Wide Moat Business Type Series: Elevator Manufacturers

by: The Value Pendulum

Summary

Elevator manufacturers are the second in a series of articles on wide moat business types; elevator manufacturers' wide moat lies with the high switching costs.

Not all elevator companies are equally attractive; investors will prefer ones with a larger proportion of revenue contribution from the maintenance and modernization segments and higher growth geographic markets.

I found 14 listed elevator manufacturers globally; nine of them are listed in Europe & Canada and the remaining five are Asian-listed stocks.

I first explored the idea of sourcing potential wide moat investment candidates from business types boasting structural competitive advantages and economic moats in an article titled "Wide Moat Business Type Series: Airports." I have picked elevator manufacturers as the second wide moat business type that I will analyze. While airport operators, the topic of my inaugural article in the series, benefit from regulatory barriers to entry and "natural monopoly" characteristics, elevator manufacturers are the beneficiary of high customer switching costs.

The Wide Moat Of Elevator Manufacturers

Customer stickiness is one of the key competitive advantages that incumbent elevator manufacturers enjoy over new entrants. Although no building operator is likely to be lauded for their world-class elevators, they will incur the wrath of occupants if the elevators suffer from failures and stoppages on a regular basis. As a result, building operators typically weigh the costs of serious mechanical failures for their elevators versus the benefits of entering into a more attractively priced elevator maintenance program, and decide to stick with the original elevator manufacturer for maintenance services. In addition, there will be significant business disruption, if the elevator breaks down during the transition period from an existing maintenance services provider to a new one.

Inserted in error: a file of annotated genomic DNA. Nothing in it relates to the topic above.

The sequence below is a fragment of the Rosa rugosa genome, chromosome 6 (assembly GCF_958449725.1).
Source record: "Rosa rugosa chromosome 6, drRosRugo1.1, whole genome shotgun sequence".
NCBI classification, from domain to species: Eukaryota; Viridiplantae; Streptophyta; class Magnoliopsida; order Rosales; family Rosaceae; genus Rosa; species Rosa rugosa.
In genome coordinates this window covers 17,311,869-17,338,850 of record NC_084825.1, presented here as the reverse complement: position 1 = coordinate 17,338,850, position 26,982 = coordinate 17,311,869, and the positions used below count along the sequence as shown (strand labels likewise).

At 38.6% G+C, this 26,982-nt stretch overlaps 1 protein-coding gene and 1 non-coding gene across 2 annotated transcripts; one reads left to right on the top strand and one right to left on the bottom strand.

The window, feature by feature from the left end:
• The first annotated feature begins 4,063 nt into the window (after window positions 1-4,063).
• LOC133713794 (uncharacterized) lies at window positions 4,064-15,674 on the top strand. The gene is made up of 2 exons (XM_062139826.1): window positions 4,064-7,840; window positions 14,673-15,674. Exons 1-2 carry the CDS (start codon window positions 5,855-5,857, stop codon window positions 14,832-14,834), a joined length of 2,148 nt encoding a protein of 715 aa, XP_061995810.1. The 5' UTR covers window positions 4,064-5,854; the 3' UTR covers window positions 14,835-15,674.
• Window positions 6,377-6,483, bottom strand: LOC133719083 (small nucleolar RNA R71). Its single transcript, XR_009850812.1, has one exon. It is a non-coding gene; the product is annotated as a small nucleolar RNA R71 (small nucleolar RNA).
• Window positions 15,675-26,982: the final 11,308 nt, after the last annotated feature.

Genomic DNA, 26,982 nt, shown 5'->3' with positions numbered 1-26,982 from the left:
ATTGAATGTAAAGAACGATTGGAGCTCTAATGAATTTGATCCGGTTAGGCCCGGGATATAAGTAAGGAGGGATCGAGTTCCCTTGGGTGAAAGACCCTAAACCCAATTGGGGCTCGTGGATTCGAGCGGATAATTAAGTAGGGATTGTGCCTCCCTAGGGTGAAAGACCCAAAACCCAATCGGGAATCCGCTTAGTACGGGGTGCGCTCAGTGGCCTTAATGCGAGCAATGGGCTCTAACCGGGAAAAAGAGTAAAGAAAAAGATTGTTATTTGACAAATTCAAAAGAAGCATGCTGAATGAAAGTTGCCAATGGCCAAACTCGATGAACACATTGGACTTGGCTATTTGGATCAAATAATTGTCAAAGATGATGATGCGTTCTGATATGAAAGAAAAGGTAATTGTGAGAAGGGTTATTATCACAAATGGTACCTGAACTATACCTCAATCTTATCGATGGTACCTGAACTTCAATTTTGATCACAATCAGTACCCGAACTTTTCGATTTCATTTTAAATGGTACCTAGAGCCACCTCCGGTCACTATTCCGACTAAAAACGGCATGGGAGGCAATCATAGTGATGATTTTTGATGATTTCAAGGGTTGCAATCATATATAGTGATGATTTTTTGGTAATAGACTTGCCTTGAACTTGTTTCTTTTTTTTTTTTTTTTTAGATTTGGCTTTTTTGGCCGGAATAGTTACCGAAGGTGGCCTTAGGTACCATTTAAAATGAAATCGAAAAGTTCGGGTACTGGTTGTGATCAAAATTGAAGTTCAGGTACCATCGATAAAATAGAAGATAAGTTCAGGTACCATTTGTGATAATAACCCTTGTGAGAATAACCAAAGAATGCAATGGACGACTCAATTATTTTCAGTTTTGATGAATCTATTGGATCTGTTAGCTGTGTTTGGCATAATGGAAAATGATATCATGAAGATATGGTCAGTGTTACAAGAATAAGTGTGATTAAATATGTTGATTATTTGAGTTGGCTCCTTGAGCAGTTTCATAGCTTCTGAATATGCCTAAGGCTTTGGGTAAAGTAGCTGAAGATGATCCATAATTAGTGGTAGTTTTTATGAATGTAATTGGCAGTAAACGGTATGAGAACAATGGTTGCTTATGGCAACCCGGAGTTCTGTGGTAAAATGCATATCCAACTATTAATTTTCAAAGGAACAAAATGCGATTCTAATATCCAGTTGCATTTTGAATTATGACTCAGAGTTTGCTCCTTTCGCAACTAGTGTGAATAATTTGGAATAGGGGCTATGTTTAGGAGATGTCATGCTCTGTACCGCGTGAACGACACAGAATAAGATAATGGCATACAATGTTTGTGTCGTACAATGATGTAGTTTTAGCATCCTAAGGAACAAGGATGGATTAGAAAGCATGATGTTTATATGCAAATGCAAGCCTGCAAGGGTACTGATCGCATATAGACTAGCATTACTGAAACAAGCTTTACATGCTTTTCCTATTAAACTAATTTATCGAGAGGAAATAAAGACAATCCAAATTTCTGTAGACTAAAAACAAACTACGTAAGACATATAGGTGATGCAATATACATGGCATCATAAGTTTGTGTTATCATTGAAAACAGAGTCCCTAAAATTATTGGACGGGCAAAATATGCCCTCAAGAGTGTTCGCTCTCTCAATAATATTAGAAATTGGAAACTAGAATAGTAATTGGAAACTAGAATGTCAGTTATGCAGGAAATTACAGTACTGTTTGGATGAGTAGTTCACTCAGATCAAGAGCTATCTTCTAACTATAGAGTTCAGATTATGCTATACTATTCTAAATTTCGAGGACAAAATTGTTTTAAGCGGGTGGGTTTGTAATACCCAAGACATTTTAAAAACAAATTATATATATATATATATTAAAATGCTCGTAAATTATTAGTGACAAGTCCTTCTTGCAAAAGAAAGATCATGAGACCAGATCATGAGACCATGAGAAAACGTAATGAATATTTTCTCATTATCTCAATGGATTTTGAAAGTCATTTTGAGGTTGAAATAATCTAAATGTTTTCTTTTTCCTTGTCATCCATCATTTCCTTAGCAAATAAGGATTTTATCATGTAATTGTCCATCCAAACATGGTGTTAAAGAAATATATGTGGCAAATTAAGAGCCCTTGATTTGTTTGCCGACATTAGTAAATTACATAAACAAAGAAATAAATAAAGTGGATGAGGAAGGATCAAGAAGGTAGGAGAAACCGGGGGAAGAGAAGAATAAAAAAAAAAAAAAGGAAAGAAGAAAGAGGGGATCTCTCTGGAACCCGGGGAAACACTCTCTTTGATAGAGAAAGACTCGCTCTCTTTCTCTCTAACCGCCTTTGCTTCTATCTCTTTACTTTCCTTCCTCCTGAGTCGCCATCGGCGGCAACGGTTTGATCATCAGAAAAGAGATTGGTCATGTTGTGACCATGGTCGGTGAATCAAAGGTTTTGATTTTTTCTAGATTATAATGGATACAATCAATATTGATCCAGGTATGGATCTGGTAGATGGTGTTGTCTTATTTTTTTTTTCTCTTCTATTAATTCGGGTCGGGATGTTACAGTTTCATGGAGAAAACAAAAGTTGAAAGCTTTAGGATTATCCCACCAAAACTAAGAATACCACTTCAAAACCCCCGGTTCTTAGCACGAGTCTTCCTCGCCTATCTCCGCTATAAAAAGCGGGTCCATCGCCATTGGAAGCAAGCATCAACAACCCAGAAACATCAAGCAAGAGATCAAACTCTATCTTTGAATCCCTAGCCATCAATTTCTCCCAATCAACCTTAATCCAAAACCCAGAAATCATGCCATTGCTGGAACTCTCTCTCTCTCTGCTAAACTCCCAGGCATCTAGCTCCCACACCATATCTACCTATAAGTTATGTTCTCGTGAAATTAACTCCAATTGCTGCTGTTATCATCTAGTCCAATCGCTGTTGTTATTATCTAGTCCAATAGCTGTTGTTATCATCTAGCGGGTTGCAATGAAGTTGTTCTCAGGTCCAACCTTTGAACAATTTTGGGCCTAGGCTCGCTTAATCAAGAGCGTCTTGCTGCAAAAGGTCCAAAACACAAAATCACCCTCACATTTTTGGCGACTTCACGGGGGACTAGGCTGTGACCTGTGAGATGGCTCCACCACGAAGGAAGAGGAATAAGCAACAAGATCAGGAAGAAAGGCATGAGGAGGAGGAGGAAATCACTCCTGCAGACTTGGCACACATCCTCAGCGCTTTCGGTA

Another way to assess the high switching costs embedded within the elevator manufacturing business is to view it as a razor & blade model. Elevator manufacturers usually market their elevators at prices equating to marginal or zero profits and generate their returns from long-term maintenance service agreements. This makes perfect sense from the perspective of customer price sensitivity, as clients tend to be price sensitive when it comes to a big-ticket item like the initial installation of elevators (the 'razor'), but become less price sensitive pertaining to small (relative to initial installation cost) and recurring payments over a long period. This allows elevator manufacturers to earn high margins on the maintenance contracts (the 'blades').

The elevator industry is also one that favors the large players over their sub-scale competitors, given the importance of scale economies in manufacturing, maintenance and research & development. Market leaders in the elevator industry leverage on economies of scale with respect to servicing their clients for elevator maintenance contracts, as they benefit from high installed base/customer density in local markets which lowers the overall cost of logistics and transportation. Furthermore, as elevators become increasingly complex in terms of automation, monitoring and energy-saving features, incumbents have the luxury of investing a greater (but similar to competitors based on percentage of sales) amount of monies in research & development to stay ahead of competitors e.g. faster elevators to reduce waiting time for passengers.

Attractive financial characteristics of the elevator business include stable, recurring cash flow from installed base of elevators under maintenance contracts and a negative working capital model.

Analyzing Elevator Manufacturers As Wide Moat Investment Candidates